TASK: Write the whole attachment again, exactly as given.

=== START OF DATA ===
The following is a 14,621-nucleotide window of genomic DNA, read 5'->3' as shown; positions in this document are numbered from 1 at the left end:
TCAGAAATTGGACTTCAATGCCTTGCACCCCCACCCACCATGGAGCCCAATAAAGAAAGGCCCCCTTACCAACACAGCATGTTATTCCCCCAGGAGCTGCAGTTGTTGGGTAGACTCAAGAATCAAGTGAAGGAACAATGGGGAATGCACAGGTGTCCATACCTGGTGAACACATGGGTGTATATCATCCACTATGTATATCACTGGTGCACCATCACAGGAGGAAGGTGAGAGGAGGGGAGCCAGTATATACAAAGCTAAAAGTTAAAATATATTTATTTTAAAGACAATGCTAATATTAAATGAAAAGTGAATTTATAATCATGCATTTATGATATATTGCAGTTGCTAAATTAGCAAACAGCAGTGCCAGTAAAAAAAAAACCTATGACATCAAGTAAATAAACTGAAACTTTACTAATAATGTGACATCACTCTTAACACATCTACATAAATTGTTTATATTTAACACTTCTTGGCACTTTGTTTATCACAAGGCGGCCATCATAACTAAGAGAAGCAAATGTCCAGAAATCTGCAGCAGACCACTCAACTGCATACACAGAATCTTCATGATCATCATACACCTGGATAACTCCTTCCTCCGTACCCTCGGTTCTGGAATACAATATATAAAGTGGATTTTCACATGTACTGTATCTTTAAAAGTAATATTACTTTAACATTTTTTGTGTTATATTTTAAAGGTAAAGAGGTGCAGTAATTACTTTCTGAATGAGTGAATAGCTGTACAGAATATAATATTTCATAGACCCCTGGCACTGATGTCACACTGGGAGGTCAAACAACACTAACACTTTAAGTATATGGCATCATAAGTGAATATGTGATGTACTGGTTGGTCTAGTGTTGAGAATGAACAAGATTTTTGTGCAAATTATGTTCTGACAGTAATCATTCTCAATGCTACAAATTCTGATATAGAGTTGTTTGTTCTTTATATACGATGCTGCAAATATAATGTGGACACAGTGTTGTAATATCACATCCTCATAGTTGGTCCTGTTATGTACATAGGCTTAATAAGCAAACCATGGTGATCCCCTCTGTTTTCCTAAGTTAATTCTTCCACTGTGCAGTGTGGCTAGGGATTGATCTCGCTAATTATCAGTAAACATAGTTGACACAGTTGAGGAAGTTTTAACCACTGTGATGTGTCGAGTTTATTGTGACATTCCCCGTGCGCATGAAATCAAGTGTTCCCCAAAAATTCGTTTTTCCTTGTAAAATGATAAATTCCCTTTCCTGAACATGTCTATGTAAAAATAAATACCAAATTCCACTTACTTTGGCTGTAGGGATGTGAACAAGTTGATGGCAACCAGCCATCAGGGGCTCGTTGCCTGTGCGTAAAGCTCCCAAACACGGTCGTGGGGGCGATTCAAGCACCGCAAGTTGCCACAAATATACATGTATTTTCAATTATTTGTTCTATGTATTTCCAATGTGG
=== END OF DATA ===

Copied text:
The following is a 14,621-nucleotide window of genomic DNA, read 5'->3' as shown; positions in this document are numbered from 1 at the left end:
TCAGAAATTGGACTTCAATGCCTTGCACCCCCACCCACCATGGAGCCCAATAAAGAAAGGCCCCCTTACCAACACAGCATGTTATTCCCCCAGGAGCTGCAGTTGTTGGGTAGACTCAAGAATCAAGTGAAGGAACAATGGGGAATGCACAGGTGTCCATACCTGGTGAACACATGGGTGTATATCATCCACTATGTATATCACTGGTGCACCATCACAGGAGGAAGGTGAGAGGAGGGGAGCCAGTATATACAAAGCTAAAAGTTAAAATATATTTATTTTAAAGACAATGCTAATATTAAATGAAAAGTGAATTTATAATCATGCATTTATGATATATTGCAGTTGCTAAATTAGCAAACAGCAGTGCCAGTAAAAAAAAAACCTATGACATCAAGTAAATAAACTGAAACTTTACTAATAATGTGACATCACTCTTAACACATCTACATAAATTGTTTATATTTAACACTTCTTGGCACTTTGTTTATCACAAGGCGGCCATCATAACTAAGAGAAGCAAATGTCCAGAAATCTGCAGCAGACCACTCAACTGCATACACAGAATCTTCATGATCATCATACACCTGGATAACTCCTTCCTCCGTACCCTCGGTTCTGGAATACAATATATAAAGTGGATTTTCACATGTACTGTATCTTTAAAAGTAATATTACTTTAACATTTTTTGTGTTATATTTTAAAGGTAAAGAGGTGCAGTAATTACTTTCTGAATGAGTGAATAGCTGTACAGAATATAATATTTCATAGACCCCTGGCACTGATGTCACACTGGGAGGTCAAACAACACTAACACTTTAAGTATATGGCATCATAAGTGAATATGTGATGTACTGGTTGGTCTAGTGTTGAGAATGAACAAGATTTTTGTGCAAATTATGTTCTGACAGTAATCATTCTCAATGCTACAAATTCTGATATAGAGTTGTTTGTTCTTTATATACGATGCTGCAAATATAATGTGGACACAGTGTTGTAATATCACATCCTCATAGTTGGTCCTGTTATGTACATAGGCTTAATAAGCAAACCATGGTGATCCCCTCTGTTTTCCTAAGTTAATTCTTCCACTGTGCAGTGTGGCTAGGGATTGATCTCGCTAATTATCAGTAAACATAGTTGACACAGTTGAGGAAGTTTTAACCACTGTGATGTGTCGAGTTTATTGTGACATTCCCCGTGCGCATGAAATCAAGTGTTCCCCAAAAATTCGTTTTTCCTTGTAAAATGATAAATTCCCTTTCCTGAACATGTCTATGTAAAAATAAATACCAAATTCCACTTACTTTGGCTGTAGGGATGTGAACAAGTTGATGGCAACCAGCCATCAGGGGCTCGTTGCCTGTGCGTAAAGCTCCCAAACACGGTCGTGGGGGCGATTCAAGCACCGCAAGTTGCCACAAATATACATGTATTTTCAATTATTTGTTCTATGTATTTCCAATGTGG